Many wildflowers were in bloom, too, along the trail and the stairs leading to the top, from which was another of those it’s-got-to-be-more-than-180-degrees-from-horizon-to-horizon views.  And the ‘interpretive’ center, which was bright new, dating from the bicentennial of the expedition in 2006, was well-done.  I picnicked there, and then drove on to Billings, just past where I-94 ends as it runs into I-90.

Billings is the biggest city in Montana, and it actually looks and feels like a city, with tall buildings and everything.  I needed to do some practical things, like get gas and cash and do laundry, so I spent a couple of hours there.  I think I was most impressed by the flowers in people’s yards.  I am inclined to notice such things, anyway, and it was early June, after all, but they really were lovely. 

 It was fairly late in the afternoon by the time I left town, and I had thought of finding another motel, but after being cheated out of camping the night before by the weather, I really wanted to camp.  Besides, the weather had cooled considerably, and I was back in the eastern foothills of the Rockies, at last.

So I drove on to the small town of Columbus, where I saw an RV park by the side of the highway.  I stopped there, only to be told I had to have an RV to stay there, but the lady said that if I went south through town to where the state highway crossed the Yellowstone River, there was a nice free municipal campground.  So I did, and there it was, right on the river, shaded by the ubiquitous but very pleasant and enormous cottonwoods, where I settled down for the night.

The river was very full, and the place was very peaceful except for two extremely unexpected sheep.

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Repeating History, “A GRAND yarn you can’t put down.” Janet Chapple, author of Yellowstone Treasures

Three weeks ago, Day 6

 The Hi-Line of Montana

 Have you ever heard of the Hi-Line?    The first time I ever ran across the term was in William Least Heat-Moon’s book Blue Highways about 25 years ago.  It captured my fancy then, and I’ve thought about driving it off and on ever since. 

The easiest way to explain the Hi-Line is that it’s the stretch of U.S. Highway 2 (the northernmost east-west highway in Montana) east of the Rockies to the North Dakota state line.  I lived in Libby, a town along U.S. 2, for a few months almost twenty years ago, but it’s in far western Montana in a mountain valley, and so it doesn’t count. 

Loma, of the magnificent bed and terrific Mexican food, is about an hour south of Havre, the unofficial capital of the Hi-Line, and its biggest town.  Also the only cluster of more than one fast food place between Glacier National Park and North Dakota, not that it mattered.  I did stop for gas, and was approached by a woman carrying an iPad who was conducting a tourism survey for the University of Montana.  I answered her questions, but drew the line at taking a mail-in version along with me. 

From Havre I headed east across the plains, which aren’t nearly as flat as you’d think they are.  I swear it’s over 200 degrees from horizon to horizon, though, instead of 180.  There’s a reason they call Montana the Big Sky country.  It’s enormous here.  The clouds march across it in ranks like soldiers, except no soldiers in the field were ever that clean.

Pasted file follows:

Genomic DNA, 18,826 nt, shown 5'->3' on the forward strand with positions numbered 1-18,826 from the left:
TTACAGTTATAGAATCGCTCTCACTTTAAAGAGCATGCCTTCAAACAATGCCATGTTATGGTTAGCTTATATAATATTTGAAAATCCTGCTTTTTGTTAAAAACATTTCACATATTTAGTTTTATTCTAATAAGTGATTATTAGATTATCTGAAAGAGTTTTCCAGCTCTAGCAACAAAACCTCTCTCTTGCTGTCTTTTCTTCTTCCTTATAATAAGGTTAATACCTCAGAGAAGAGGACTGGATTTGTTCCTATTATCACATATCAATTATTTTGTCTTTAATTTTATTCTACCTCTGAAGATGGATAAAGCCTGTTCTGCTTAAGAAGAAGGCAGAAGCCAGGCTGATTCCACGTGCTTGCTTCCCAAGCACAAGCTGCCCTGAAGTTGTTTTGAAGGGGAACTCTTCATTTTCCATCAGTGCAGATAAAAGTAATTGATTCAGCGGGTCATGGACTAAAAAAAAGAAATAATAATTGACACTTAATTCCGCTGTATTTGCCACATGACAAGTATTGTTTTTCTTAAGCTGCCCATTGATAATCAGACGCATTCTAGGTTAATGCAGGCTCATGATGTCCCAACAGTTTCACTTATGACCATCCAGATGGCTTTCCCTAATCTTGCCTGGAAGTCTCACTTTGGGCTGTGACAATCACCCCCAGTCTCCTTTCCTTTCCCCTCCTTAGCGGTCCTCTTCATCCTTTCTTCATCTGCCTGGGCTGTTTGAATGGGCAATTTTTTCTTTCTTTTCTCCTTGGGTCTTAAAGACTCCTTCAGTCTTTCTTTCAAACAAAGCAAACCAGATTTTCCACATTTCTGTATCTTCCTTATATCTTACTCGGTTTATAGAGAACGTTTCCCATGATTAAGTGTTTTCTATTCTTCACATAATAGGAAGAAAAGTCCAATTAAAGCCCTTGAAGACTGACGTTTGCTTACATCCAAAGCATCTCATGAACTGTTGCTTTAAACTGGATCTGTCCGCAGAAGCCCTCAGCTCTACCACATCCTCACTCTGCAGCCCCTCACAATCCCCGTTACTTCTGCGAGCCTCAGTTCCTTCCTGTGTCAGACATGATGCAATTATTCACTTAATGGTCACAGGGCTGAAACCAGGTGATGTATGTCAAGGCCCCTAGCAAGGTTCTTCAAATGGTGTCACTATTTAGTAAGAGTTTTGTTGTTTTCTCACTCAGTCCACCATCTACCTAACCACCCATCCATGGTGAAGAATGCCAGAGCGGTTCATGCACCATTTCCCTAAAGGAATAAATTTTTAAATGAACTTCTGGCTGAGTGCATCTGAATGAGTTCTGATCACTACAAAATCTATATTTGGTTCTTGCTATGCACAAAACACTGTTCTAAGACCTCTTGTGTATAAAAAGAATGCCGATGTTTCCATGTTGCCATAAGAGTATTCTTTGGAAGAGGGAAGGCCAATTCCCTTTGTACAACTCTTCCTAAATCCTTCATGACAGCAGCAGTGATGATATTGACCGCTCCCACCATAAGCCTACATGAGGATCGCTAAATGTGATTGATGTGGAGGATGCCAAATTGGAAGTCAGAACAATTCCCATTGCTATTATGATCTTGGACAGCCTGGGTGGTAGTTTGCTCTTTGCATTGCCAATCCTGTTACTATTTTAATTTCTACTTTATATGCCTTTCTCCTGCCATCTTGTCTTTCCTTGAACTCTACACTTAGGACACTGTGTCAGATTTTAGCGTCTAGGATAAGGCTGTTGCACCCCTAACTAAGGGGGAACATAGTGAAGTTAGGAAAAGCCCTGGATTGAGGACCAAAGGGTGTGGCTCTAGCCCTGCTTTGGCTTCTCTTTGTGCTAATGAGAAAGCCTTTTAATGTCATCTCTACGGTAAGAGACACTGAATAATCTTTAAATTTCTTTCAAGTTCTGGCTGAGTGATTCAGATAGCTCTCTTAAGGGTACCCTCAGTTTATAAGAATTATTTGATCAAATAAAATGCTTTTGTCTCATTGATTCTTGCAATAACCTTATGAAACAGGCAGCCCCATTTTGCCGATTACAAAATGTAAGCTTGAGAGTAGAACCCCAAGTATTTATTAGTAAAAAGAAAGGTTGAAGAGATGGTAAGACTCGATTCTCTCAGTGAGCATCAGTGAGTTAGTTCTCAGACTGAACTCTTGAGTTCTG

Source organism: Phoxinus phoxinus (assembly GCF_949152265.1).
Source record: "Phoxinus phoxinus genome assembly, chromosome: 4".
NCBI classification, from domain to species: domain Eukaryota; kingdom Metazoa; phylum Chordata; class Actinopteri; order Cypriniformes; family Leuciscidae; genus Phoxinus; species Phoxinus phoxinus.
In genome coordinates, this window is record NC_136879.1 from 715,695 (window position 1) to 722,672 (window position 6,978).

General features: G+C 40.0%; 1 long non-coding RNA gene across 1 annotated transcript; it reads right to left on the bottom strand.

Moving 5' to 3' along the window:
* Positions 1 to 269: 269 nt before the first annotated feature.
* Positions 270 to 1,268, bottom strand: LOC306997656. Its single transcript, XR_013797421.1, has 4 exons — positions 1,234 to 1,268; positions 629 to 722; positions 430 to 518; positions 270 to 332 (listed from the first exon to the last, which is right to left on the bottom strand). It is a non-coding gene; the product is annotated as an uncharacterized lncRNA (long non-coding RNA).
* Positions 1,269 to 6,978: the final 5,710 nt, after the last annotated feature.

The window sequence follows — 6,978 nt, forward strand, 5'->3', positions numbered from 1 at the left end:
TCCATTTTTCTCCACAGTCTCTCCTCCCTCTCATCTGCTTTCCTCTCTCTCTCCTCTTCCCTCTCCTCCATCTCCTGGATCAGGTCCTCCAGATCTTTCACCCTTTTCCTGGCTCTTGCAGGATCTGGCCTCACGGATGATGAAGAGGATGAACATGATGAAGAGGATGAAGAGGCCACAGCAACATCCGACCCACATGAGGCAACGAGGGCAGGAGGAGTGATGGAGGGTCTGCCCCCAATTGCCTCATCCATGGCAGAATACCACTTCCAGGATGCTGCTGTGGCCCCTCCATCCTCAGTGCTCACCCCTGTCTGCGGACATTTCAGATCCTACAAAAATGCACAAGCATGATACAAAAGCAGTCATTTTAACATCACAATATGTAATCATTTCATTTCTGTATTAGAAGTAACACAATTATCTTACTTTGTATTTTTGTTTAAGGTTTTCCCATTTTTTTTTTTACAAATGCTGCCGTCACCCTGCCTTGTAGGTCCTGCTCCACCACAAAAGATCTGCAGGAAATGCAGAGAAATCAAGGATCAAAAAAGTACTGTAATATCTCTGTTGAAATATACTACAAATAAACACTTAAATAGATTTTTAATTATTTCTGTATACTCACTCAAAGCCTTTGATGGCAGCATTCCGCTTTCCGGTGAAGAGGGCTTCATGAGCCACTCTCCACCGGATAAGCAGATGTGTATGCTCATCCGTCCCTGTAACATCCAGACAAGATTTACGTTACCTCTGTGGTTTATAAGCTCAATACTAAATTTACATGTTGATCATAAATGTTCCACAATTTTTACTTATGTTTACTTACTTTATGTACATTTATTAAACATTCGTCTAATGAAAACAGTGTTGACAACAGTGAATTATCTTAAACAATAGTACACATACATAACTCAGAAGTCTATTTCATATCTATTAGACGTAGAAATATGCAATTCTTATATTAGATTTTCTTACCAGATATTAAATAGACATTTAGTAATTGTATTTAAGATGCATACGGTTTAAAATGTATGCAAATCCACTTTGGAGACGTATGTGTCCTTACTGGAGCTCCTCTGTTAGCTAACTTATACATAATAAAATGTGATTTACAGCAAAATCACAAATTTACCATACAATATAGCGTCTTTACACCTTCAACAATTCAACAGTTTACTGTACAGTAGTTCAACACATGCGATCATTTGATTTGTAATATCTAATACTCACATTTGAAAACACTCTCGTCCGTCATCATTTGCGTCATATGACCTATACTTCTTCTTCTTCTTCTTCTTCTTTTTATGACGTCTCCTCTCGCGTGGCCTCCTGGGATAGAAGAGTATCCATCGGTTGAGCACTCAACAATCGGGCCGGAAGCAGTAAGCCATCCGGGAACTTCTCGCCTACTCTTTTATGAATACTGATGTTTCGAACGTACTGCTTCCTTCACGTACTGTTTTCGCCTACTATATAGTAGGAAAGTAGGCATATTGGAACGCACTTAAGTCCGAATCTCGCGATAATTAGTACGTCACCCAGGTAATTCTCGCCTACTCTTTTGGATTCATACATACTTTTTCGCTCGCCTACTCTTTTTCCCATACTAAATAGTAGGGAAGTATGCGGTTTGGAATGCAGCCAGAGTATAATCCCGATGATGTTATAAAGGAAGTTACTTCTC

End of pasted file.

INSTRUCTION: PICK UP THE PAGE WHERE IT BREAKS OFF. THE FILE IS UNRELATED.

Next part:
I turned south at Chinook to visit the Bear Paw Battlefield, where Chief Joseph and what was left of the Nez Perce surrendered to General Miles.  “From where the sun now stands, I will fight no more forever.”  Chief Joseph has a brief role in Repeating History, setting my kidnapped tourists free.  I hope I did him justice. 

I never know what to say about places like the Bear Paw Battlefield.   It is a very lonesome place.  It doesn’t look any different from the thousands of square miles of undulating prairie surrounding it, but it is.  There weren’t even any trees, just a low place in the ground with two springs and a creek, which I’m sure is why the Nez Perce chose that place to camp.  The modern facilities are modest in the extreme — a pit toilet, a couple of sheltered picnic tables, several brass and stone monuments, and several more modern interpretive signs.  I did not walk the trail, because a) there wasn’t another soul out there, and b) there were signs all over the place warning of rattlesnakes.  Like every other battlefield I’ve been to over the years, Bear Paw Battlefield is a very sad place, permeated with memories.  I’m glad I made the detour, but it did make me feel like apologizing, if there had been someone there to apologize to.

I probably should have eaten lunch in Havre, even though it was way too early.  Chinook did not have much to offer.  The towns along the Hi-Line are sparse and tiny.  I did finally find lunch in the Indian Reservation community of Harlem, in a diner where I had another excellent hamburger and an ice cream cone.  I passed through the next town of Malta, halfheartedly looking for a grocery store and not finding one, then stopped at a BLM campground on Nelson Reservoir, a couple of miles north of the highway.  Nelson Reservior was gorgeous, especially as the sun began to set.  And I saw a white pelican floating on the water.  It was a great place to camp.  And so I did.

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Repeating History, “A GRAND yarn you can’t put down.” Janet Chapple, author of Yellowstone Treasures